The new entrants to the job market are also prepared to compete for positions that are less than ideal. Over 60% of individuals would be willing to take a pay cut or transfer across industries to land a new role, with 53% willing to relocate completely, despite the upheaval caused by Covid-19 and the growing acceptance of remote working. Skills shortages experienced by both public and private sectors are already beginning to reverse, as those out of work utilise the pandemic as a catalyst to retrain or upskill.

Increased competition means that candidates must stand out from the crowd and differentiate their employee offering like never before. A LinkedIn profile and standard CV will no longer be enough: the most successful individuals seeking contract and permanent work will create a truly unique personal brand. To increase your chances of landing an assignment:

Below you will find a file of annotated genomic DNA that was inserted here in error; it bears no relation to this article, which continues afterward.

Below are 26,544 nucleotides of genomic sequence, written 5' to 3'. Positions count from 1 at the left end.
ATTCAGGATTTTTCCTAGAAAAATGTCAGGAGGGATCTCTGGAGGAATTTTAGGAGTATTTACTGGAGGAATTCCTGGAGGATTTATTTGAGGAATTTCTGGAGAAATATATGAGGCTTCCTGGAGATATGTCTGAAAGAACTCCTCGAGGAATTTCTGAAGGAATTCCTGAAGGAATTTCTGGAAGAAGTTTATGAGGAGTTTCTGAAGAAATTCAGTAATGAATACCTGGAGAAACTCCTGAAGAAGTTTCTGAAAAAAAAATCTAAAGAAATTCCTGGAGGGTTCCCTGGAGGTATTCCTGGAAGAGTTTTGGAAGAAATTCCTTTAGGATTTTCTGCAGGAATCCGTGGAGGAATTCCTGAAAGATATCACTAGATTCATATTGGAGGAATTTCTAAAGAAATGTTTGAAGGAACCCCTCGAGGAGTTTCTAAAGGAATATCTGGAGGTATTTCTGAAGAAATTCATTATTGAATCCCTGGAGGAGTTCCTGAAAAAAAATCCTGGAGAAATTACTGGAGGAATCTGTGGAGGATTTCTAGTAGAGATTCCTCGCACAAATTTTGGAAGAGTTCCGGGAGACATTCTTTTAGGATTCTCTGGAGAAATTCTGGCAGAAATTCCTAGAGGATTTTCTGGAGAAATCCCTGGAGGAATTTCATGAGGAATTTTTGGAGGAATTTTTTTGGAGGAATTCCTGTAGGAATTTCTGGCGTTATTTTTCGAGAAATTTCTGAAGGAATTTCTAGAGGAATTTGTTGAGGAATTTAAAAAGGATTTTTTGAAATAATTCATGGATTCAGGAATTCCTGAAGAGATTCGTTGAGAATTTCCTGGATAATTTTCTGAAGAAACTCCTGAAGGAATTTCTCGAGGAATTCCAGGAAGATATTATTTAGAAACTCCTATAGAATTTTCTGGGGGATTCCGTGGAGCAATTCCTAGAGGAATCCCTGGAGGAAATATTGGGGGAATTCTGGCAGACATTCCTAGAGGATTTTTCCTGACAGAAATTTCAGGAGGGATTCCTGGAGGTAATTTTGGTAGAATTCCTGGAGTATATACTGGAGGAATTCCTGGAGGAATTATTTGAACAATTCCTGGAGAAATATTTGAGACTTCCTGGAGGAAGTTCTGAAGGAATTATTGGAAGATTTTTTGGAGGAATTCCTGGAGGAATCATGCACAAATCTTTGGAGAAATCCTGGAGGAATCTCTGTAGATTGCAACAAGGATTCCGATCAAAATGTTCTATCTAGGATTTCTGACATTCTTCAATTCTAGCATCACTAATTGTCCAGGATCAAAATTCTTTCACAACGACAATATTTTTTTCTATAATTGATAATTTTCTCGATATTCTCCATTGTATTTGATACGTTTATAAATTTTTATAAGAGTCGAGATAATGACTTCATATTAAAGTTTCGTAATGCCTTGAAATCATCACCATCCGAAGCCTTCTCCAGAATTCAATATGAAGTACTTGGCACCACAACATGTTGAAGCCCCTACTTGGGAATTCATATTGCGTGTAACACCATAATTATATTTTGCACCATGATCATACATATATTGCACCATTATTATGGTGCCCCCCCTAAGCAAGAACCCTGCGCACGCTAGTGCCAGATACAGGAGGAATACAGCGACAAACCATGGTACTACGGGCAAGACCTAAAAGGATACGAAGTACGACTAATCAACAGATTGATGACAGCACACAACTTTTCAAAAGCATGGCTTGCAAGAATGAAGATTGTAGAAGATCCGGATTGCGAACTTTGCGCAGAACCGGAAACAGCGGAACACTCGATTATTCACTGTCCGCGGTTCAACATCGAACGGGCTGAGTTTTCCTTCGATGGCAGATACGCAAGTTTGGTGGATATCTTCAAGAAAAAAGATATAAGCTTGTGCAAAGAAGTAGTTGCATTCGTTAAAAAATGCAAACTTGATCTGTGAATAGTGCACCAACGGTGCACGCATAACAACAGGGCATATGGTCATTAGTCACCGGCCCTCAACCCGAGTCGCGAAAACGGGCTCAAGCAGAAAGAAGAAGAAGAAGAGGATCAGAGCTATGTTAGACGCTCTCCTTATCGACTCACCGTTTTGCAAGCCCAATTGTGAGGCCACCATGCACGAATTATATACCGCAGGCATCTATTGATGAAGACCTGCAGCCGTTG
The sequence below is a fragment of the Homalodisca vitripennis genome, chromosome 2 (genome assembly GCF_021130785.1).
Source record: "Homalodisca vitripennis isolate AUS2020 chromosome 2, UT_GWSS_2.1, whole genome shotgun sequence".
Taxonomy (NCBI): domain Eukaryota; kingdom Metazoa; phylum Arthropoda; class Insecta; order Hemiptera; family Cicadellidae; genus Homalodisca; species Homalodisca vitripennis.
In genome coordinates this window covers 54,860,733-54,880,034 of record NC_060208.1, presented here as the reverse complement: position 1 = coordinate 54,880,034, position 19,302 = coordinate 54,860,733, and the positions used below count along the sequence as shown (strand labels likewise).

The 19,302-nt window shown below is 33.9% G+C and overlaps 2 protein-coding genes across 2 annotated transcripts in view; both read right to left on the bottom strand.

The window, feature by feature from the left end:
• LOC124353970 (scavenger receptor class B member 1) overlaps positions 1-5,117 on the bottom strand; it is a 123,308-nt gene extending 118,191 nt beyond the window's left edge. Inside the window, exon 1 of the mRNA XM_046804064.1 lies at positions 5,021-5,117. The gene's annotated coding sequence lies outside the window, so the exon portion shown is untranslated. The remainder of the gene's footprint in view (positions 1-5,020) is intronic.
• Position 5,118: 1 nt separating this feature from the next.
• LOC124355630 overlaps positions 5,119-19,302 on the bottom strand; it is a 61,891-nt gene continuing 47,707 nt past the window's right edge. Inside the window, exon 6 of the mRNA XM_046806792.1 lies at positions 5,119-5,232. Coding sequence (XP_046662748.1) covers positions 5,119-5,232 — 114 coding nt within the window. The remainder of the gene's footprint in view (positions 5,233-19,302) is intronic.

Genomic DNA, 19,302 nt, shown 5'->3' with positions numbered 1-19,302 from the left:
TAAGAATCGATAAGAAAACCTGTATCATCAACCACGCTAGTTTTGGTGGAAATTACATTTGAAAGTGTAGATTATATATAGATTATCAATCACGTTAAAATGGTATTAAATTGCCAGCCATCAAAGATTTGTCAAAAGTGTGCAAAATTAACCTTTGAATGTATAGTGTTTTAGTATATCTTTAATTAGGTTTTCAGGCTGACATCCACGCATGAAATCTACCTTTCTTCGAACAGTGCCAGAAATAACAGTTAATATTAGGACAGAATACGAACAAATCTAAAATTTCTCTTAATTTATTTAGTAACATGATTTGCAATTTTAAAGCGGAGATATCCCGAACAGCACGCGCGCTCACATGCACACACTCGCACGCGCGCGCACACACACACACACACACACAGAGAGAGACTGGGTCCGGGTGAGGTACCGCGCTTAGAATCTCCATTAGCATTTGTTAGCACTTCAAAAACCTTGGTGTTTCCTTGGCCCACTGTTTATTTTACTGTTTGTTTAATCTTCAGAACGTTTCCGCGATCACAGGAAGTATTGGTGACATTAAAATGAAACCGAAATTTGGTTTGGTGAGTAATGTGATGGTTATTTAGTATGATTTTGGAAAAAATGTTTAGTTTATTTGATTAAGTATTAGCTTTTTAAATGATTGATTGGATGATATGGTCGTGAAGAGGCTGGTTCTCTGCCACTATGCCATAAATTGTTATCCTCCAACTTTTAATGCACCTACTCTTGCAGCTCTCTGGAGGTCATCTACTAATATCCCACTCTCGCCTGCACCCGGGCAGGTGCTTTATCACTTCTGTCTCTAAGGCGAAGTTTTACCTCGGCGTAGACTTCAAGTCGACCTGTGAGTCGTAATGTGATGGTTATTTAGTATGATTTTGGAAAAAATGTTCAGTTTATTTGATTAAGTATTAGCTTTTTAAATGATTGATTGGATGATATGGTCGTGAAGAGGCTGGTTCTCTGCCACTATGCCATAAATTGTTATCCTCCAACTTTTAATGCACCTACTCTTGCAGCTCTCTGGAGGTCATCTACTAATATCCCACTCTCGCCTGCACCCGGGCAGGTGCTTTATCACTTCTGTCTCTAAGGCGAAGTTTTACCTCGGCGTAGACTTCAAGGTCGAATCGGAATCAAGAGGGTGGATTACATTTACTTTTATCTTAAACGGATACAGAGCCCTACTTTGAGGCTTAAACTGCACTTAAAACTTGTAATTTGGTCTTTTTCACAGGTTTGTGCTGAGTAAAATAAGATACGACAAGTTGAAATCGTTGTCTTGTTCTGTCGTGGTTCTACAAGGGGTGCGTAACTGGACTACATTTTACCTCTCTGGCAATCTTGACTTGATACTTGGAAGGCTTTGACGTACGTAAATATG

• Tailor your CV exactly to each job you apply for – emphasise the skills most relevant to the demands of each role and cite precise examples of relevant success
  • Create a punchy two-sentence intro statement evidencing why you are the best candidate for the job, and include this at the top of your CV/application/introductory email
  • Leverage your networks – Tap into your existing connections at organisations in your industry and recruitment agencies that may be able to help, and update them with your latest relevant experience so that they can effectively sell you for any upcoming opportunities
  • Be bold – Don’t be afraid to get creative and appeal directly to hiring managers and department heads on channels they frequent individually: start up a conversation about their interests and challenges, and build a rapport to either understand how you could help or learn about other external opportunities.